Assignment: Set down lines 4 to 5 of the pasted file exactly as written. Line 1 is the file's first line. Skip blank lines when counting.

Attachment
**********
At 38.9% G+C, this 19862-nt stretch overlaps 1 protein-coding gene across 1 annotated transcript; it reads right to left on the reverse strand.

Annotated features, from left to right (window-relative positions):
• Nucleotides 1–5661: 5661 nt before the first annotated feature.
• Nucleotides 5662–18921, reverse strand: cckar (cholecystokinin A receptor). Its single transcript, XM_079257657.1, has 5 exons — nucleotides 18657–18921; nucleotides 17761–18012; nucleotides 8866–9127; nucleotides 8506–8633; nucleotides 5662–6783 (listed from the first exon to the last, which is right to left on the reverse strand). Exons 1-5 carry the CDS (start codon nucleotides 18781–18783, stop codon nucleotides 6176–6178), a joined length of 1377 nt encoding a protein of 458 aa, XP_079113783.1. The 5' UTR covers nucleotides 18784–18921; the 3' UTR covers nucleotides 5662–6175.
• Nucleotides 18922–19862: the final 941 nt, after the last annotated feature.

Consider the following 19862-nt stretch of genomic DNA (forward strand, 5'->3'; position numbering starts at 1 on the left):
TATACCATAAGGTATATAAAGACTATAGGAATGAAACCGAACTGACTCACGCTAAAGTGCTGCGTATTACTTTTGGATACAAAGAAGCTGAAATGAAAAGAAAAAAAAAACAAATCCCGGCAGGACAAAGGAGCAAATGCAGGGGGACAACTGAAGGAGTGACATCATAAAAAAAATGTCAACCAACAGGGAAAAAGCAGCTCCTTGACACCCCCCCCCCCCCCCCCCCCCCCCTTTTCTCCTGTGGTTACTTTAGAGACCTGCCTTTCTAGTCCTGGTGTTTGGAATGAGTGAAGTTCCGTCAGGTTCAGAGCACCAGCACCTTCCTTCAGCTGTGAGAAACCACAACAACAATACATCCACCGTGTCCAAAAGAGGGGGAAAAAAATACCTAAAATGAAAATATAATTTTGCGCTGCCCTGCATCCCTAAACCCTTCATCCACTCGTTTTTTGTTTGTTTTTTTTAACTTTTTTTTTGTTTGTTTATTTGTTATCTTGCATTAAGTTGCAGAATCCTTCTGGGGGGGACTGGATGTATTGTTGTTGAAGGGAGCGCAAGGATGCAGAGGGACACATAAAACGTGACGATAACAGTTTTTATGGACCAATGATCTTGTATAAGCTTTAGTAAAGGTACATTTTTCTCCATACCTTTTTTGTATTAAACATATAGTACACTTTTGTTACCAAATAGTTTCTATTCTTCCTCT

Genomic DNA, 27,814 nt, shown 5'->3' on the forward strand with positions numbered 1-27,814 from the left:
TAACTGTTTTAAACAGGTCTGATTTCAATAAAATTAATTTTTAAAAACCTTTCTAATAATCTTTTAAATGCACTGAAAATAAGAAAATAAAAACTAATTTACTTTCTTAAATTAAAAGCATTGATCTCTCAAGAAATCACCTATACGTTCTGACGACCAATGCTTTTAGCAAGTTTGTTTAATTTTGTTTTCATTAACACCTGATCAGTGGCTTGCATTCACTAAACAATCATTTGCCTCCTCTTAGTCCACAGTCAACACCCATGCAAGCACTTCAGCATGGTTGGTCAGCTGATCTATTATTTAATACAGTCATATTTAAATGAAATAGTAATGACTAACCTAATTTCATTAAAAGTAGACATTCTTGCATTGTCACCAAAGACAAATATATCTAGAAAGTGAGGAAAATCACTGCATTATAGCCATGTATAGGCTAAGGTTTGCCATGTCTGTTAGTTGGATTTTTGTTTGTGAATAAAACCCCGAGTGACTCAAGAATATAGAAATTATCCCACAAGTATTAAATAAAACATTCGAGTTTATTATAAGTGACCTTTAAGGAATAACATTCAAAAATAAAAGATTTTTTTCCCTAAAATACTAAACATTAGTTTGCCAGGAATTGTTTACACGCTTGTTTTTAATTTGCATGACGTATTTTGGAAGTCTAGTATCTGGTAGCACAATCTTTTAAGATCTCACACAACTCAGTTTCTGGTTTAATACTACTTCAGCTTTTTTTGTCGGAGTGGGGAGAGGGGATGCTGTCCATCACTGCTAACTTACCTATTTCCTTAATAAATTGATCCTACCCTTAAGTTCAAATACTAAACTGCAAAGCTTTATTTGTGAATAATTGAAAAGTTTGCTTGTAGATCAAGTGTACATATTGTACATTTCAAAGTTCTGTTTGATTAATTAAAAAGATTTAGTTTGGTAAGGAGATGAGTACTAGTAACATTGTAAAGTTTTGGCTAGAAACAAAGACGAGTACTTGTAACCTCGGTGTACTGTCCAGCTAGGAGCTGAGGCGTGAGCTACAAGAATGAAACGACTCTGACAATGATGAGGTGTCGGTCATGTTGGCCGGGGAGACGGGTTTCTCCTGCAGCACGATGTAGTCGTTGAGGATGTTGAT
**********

• Nucleotides 5662–18921, reverse strand: cckar (cholecystokinin A receptor). Its single transcript, XM_079257657.1, has 5 exons — nucleotides 18657–18921; nucleotides 17761–18012; nucleotides 8866–9127; nucleotides 8506–8633; nucleotides 5662–6783 (listed from the first exon to the last, which is right to left on the reverse strand). Exons 1-5 carry the CDS (start codon nucleotides 18781–18783, stop codon nucleotides 6176–6178), a joined length of 1377 nt encoding a protein of 458 aa, XP_079113783.1. The 5' UTR covers nucleotides 18784–18921; the 3' UTR covers nucleotides 5662–6175.
• Nucleotides 18922–19862: the final 941 nt, after the last annotated feature.